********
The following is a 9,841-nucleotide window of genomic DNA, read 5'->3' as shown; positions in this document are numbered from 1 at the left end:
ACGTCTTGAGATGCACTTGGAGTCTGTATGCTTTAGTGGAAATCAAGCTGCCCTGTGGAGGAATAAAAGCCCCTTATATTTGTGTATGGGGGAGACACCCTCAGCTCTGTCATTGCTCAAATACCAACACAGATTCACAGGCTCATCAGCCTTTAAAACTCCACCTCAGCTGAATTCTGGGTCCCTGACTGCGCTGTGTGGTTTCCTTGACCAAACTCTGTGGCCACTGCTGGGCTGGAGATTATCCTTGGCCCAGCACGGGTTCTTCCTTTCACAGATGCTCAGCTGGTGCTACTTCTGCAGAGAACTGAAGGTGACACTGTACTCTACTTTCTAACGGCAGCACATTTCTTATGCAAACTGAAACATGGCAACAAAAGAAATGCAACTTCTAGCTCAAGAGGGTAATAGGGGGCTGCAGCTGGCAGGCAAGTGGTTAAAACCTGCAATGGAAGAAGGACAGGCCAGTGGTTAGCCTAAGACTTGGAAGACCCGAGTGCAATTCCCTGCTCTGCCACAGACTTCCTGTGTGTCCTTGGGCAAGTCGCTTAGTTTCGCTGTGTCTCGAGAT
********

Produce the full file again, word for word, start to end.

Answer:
The following is a 9,841-nucleotide window of genomic DNA, read 5'->3' as shown; positions in this document are numbered from 1 at the left end:
ACGTCTTGAGATGCACTTGGAGTCTGTATGCTTTAGTGGAAATCAAGCTGCCCTGTGGAGGAATAAAAGCCCCTTATATTTGTGTATGGGGGAGACACCCTCAGCTCTGTCATTGCTCAAATACCAACACAGATTCACAGGCTCATCAGCCTTTAAAACTCCACCTCAGCTGAATTCTGGGTCCCTGACTGCGCTGTGTGGTTTCCTTGACCAAACTCTGTGGCCACTGCTGGGCTGGAGATTATCCTTGGCCCAGCACGGGTTCTTCCTTTCACAGATGCTCAGCTGGTGCTACTTCTGCAGAGAACTGAAGGTGACACTGTACTCTACTTTCTAACGGCAGCACATTTCTTATGCAAACTGAAACATGGCAACAAAAGAAATGCAACTTCTAGCTCAAGAGGGTAATAGGGGGCTGCAGCTGGCAGGCAAGTGGTTAAAACCTGCAATGGAAGAAGGACAGGCCAGTGGTTAGCCTAAGACTTGGAAGACCCGAGTGCAATTCCCTGCTCTGCCACAGACTTCCTGTGTGTCCTTGGGCAAGTCGCTTAGTTTCGCTGTGTCTCGAGAT